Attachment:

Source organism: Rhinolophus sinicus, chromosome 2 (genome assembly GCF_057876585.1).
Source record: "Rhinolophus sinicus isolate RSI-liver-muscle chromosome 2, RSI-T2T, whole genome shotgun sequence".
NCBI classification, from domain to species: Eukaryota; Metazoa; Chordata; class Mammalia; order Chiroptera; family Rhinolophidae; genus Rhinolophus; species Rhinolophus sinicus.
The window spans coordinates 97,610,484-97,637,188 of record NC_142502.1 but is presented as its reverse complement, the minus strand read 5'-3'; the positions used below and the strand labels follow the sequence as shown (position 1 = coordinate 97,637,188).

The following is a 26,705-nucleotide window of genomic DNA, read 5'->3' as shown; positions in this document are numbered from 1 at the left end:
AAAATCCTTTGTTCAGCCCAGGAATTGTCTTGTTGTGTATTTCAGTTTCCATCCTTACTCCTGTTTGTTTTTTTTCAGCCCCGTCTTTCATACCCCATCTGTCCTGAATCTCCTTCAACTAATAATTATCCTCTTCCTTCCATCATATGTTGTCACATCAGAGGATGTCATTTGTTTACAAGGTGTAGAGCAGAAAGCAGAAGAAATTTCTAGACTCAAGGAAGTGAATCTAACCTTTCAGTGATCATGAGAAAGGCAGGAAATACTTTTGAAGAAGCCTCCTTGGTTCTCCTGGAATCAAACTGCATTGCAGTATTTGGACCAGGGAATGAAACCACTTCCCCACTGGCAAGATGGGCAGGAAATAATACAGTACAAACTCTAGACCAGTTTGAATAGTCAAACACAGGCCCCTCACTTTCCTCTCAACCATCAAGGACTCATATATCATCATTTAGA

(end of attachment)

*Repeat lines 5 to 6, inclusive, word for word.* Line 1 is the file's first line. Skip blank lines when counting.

The following is a 26,705-nucleotide window of genomic DNA, read 5'->3' as shown; positions in this document are numbered from 1 at the left end:
AAAATCCTTTGTTCAGCCCAGGAATTGTCTTGTTGTGTATTTCAGTTTCCATCCTTACTCCTGTTTGTTTTTTTTCAGCCCCGTCTTTCATACCCCATCTGTCCTGAATCTCCTTCAACTAATAATTATCCTCTTCCTTCCATCATATGTTGTCACATCAGAGGATGTCATTTGTTTACAAGGTGTAGAGCAGAAAGCAGAAGAAATTTCTAGACTCAAGGAAGTGAATCTAACCTTTCAGTGATCATGAGAAAGGCAGGAAATACTTTTGAAGAAGCCTCCTTGGTTCTCCTGGAATCAAACTGCATTGCAGTATTTGGACCAGGGAATGAAACCACTTCCCCACTGGCAAGATGGGCAGGAAATAATACAGTACAAACTCTAGACCAGTTTGAATAGTCAAACACAGGCCCCTCACTTTCCTCTCAACCATCAAGGACTCATATATCATCATTTAGA